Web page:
When I do my customer research and talk to people about what they’re struggling with, they normally tell me something along the lines of this:
“I’d like to improve my networking skills. I’d like to know how to approach people at conferences and professional networking events confidently, but in the end I freeze and wind up looking at my phone instead.”
Does this sound familiar?
I was at an event a few years ago with my friend Manpreet, and she and I were not super sure what to do either. So we just went up to the first lady we saw and ended up talking to her for the majority of the evening. (The conversation was not interesting. If I remember rightly, she was trying to convince us to get the company that we worked for to donate to to the YMCA.)
I started to dislike the thought of networking events because I kept thinking of this one instance, and I figured that’s all there was to them. But there’s actually so much more and I’m going to share it with you here.
By the end of this post you’ll have the tools you need to approach people with certainty. You’ll know what to say and how to carry the conversation (I’ll even give you a bonus, How to get out of a conversation that’s not working!)
Social skills matter more than your actual hard skills, at least at cocktail parties or professional networking events. Why? Because people won’t know or get to see your skills in action, so your social skills are like the preview of You: if the preview sucks, they aren’t going to stick around for the whole movie.
How to start the conversation
This first one is sooo simple.
“Hi, I’m Natalie, I don’t think we’ve met yet.” (Even if the conversation doesn’t go on for too long, even a 2 minute face-to-face interaction can make a huge difference if you need to reach out to this same person via email down the line.)
“I’m Natalie. What brought you to this event today?” (Some good ones get started with this opener, I tell ya!)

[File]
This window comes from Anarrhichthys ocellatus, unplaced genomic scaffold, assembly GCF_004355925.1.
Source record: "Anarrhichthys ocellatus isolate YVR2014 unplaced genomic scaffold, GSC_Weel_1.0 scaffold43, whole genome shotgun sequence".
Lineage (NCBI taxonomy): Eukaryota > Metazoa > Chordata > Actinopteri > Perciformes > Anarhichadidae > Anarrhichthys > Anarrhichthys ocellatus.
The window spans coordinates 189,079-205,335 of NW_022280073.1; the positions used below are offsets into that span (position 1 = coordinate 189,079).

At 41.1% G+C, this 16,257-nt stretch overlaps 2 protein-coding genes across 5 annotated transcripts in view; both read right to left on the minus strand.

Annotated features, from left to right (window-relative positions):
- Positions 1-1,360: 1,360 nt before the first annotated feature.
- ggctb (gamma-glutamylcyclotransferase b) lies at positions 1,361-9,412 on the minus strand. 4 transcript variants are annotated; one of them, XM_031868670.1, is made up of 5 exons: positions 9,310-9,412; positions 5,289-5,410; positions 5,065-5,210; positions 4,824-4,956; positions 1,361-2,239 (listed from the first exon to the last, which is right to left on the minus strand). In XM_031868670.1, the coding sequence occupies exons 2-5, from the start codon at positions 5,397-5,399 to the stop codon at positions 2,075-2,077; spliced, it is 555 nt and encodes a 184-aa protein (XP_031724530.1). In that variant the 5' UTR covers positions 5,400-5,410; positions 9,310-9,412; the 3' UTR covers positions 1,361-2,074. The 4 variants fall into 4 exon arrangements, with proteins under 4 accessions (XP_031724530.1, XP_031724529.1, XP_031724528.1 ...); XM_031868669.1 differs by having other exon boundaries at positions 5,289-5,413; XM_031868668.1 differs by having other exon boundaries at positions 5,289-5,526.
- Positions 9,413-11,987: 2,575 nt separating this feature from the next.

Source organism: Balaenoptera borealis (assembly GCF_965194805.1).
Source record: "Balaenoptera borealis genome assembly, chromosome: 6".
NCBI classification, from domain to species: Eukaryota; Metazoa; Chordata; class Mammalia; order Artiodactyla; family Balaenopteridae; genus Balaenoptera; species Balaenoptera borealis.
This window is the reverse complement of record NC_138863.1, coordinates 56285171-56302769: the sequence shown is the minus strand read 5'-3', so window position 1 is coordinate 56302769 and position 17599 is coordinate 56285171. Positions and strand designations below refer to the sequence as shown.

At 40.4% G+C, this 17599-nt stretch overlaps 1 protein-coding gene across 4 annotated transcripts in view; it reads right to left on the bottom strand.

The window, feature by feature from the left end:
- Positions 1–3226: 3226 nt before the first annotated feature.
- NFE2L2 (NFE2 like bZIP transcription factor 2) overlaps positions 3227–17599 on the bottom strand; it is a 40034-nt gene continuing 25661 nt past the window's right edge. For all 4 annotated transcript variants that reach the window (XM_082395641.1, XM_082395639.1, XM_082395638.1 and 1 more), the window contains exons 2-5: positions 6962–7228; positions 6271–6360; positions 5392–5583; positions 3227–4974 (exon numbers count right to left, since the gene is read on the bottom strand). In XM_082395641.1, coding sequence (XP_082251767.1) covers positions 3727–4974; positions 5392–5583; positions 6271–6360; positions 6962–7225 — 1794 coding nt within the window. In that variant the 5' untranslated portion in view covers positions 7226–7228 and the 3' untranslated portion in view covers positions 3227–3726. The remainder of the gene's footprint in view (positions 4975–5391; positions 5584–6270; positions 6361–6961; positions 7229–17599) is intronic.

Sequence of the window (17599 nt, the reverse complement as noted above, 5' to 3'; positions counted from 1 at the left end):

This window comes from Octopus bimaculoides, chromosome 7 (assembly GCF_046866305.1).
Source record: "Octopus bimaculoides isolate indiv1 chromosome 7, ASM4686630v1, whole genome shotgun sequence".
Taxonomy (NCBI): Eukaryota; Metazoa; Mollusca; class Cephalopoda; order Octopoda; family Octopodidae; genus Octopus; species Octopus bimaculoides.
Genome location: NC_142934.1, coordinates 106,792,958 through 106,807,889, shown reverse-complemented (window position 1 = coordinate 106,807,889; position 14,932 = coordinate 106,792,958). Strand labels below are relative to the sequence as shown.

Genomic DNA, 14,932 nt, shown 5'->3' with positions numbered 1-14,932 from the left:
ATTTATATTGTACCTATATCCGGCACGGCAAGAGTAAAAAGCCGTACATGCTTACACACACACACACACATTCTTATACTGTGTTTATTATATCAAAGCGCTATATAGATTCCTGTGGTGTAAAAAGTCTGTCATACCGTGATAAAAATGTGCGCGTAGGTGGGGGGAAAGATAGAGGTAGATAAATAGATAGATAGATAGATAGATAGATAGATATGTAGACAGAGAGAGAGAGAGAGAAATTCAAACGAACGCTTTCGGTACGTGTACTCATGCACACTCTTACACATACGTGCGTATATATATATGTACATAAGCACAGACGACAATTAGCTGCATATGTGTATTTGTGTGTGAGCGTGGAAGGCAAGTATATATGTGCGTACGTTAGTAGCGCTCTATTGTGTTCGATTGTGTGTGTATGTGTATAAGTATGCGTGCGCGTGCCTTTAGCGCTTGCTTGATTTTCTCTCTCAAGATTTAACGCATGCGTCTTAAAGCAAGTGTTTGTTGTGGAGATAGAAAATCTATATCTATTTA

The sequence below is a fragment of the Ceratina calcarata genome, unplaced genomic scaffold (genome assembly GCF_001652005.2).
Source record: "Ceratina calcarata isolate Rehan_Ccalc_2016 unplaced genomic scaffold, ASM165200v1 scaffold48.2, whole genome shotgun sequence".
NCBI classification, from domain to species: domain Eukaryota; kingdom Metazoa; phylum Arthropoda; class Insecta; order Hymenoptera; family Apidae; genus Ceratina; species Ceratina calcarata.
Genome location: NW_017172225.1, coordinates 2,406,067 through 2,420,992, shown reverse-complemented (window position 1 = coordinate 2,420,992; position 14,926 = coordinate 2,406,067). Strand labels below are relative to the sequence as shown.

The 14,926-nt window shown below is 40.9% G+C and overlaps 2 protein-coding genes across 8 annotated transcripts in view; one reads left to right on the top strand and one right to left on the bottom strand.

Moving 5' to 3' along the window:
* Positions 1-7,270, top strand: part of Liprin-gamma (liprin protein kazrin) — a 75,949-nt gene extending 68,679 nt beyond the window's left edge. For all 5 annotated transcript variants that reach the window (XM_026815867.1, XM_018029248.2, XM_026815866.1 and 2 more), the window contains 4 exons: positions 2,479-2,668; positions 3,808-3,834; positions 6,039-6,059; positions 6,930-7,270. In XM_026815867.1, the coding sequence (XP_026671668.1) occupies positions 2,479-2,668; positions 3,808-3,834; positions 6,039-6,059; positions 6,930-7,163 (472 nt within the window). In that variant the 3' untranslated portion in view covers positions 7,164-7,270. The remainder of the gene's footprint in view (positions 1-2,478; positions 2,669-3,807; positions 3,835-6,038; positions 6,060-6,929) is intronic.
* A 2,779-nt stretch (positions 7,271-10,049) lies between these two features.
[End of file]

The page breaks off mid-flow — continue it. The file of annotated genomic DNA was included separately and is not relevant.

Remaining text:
“How do you know <the organizer of the event>?”
“Hey, check out that guy’s crazy socks!” (Be careful with this one. Use it only if there’s something worth pointing out that’s not offensive to anyone.)
If you’re mingling after a training or conference, ask them: what was the most interesting thing they learned today?
How to get over the fear of starting the conversation
You know how it feels when you’re the awkward person standing there with no one to talk to. You’re about to go on your phone to curb the awkwardness and a couple of people come up to you and introduce themselves. You feel relieved that someone wants to talk to you!
Keep the following in mind: everyone is there to meet people too, right? So they really appreciate someone else taking the initiative. Get ready to feel good that you took away someone’s awkward feelings by simply starting the conversation using one of the phrases I suggested above. Try it!
How to get beyond the surface of small talk
Okay. Now, after that initial intro and the conversation opening questions,how do you keep the conversation going?
In the beginning, there can be a natural flow of questions that seem to just come normally. (You know the ones, “What do you do?”, etc.) These questions might be boring and run-of-the-mill, but they’re good to use if you’re stuck or you are actually curious about what they do.
To this day, I still ask too many questions because that’s the only way I knew how to keep a conversation going, and sometimes people don’t really like it. So instead of questions, statements of thoughtful reflection are good, too. For example:
“I wouldn’t have thought that becoming a financial analyst would lead you to a career in Marketing, that’s really interesting… “
What NOT to do
Don’t only talk about yourself, no matter how interesting you are. Remember to give lots of opportunities for the other person to speak about themselves, or else the conversation isn’t fun for them and they might be looking for an exit strategy.
Also, don’t be an obvious “taker”. We knew a guy who was like this and, because of it, he reeked of desperation. He kept asking us (his network) if we knew of any job openings. He wasn’t specific or clear about what he was looking for and so (on top of complaining about what a shambles his life was in) he would actually say, “I’ll do anything.” It started to feel really awkward because we couldn’t really help him, so we started to avoid him.
How to get out of the conversation like a pro!
I’m pretty good at this actually.
Maybe the conversation ends naturally, and you’re not sure whether you should take it to the next step or not.
It doesn’t have to be awkward. If it makes sense to exchange contact info, then do so. OR…
Super easy: “Well, it was great meeting you! Thanks for chatting, good luck with your <insert whatever here>.”
“I have some other people I need to catch up with, so I’ll catch up with you later!”
“Excuse me, I have to use the restroom.” (Leave quietly and then never come back, lol…) A guy did that to me at a bar once – not fun. But I’ve learned to use it to my advantage.
Meeting people is a process (It has a beginning, middle and end.) Follow the process and you’ll be off to the races!
In Work & Life,